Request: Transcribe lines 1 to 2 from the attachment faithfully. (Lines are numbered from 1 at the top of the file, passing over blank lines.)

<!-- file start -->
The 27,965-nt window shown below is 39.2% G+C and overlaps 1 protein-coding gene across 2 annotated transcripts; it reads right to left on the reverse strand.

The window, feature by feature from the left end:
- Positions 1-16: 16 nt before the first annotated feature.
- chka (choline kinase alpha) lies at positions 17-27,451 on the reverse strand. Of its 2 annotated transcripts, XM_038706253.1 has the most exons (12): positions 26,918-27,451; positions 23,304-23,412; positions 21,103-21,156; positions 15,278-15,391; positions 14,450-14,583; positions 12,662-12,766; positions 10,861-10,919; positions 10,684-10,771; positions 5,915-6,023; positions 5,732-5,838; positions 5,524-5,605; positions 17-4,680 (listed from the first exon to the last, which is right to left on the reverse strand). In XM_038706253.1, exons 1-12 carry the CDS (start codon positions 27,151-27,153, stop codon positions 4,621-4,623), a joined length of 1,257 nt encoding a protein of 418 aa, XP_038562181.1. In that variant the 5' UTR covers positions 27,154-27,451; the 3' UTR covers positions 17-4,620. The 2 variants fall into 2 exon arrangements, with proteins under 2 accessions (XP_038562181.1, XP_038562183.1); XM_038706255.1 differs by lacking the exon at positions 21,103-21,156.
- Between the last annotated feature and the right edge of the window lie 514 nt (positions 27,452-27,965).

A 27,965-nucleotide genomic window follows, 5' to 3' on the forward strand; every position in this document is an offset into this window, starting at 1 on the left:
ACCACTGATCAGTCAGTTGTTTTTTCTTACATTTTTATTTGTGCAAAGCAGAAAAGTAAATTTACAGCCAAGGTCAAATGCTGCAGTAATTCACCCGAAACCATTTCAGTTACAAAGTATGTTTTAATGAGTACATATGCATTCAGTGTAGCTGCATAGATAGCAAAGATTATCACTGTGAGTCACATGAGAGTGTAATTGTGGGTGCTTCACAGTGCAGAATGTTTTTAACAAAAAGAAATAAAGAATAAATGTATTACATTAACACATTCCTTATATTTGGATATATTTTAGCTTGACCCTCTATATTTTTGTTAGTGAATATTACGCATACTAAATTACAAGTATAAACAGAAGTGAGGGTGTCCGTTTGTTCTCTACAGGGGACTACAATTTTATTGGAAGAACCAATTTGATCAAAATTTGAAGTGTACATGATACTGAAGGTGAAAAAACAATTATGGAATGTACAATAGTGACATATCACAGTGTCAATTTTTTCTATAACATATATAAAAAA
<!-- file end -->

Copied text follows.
The 27,965-nt window shown below is 39.2% G+C and overlaps 1 protein-coding gene across 2 annotated transcripts; it reads right to left on the reverse strand.

The window, feature by feature from the left end: